A little bit of strategic thinking goes a long way here too. Here are a few questions that you can ask yourself to show up strategically:
Answering these questions is absolutely necessary because it allows you to define which social media platform(s) you want to show up on (I recommend mastering only ONE platform first before you add more).
And it allows you to define one additional content channel that is NOT social media.
The strategy behind this is to now overwhelm yourself from the get-go, but choose one social media channel that works for you + one other channel. Then master both channels before expanding (and outsourcing) into additional channels.
On LinkedIn, for example, you have a variety of ways that you can explore (and that get rewarded by the algorithm when used regularly):
There must be one medium that you enjoy most and that you can identify as your main mode of creation. For me, it’s writing – short and long-form posts.
In addition, think about one channel that is NOT social media. This could be a search engine like:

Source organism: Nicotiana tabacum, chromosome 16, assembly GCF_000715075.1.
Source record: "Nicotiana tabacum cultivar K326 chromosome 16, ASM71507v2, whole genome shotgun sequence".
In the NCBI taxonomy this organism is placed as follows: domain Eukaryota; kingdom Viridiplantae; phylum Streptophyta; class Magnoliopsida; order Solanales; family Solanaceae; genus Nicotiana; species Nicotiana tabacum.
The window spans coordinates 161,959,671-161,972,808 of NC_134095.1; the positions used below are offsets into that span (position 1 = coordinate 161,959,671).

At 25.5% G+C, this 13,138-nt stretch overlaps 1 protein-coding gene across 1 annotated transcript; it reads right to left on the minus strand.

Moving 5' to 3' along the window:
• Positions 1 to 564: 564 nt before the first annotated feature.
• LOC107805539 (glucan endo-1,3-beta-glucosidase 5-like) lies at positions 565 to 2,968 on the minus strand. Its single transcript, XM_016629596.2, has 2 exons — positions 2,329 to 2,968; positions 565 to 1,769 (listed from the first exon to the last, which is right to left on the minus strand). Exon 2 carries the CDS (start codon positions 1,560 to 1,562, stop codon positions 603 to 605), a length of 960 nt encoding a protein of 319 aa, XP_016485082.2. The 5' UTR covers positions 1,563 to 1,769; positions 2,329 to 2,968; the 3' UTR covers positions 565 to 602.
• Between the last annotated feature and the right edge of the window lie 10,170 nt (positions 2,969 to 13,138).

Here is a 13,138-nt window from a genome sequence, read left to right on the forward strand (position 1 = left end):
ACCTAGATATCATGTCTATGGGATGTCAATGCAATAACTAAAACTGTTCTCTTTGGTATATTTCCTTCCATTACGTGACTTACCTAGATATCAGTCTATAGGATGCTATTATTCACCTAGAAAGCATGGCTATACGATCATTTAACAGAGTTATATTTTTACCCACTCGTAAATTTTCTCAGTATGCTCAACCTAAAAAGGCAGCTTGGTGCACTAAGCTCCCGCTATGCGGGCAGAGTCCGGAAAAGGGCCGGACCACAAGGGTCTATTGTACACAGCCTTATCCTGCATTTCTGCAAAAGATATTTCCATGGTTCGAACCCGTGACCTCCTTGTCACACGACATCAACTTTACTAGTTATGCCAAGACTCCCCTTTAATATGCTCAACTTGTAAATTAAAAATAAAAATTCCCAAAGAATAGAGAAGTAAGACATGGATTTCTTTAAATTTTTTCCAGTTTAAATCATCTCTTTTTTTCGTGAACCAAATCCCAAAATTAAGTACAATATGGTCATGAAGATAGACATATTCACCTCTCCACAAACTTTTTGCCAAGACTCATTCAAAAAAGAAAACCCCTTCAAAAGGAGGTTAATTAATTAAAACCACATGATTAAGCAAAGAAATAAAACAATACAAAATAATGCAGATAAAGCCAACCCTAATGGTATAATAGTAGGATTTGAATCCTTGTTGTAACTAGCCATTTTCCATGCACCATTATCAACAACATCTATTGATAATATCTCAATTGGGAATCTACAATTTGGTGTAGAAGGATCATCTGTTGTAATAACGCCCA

Or it could be a subscription-based model that delivers your message to people who are interested in what you have to offer…
Think about how you want to nurture and sell to your audience and then pick what works for you and your audience. It is important to have one permission-based component in your strategy that serves people who are expressing their interest in subscribing to your content.
Earlier I mentioned that it is important to find out what is easy and effective for you. Creating processes that work for you and that helps to get the best out of you and make you more productive and effective, is super important.
Here are three processes that I recommend to define:
I cannot stress enough how important these processes are because they allow you to stick to your plan, be productive & effective – and save heaps of time.
If you need help with defining a process that works for you – then drop me a message and I can help you with that.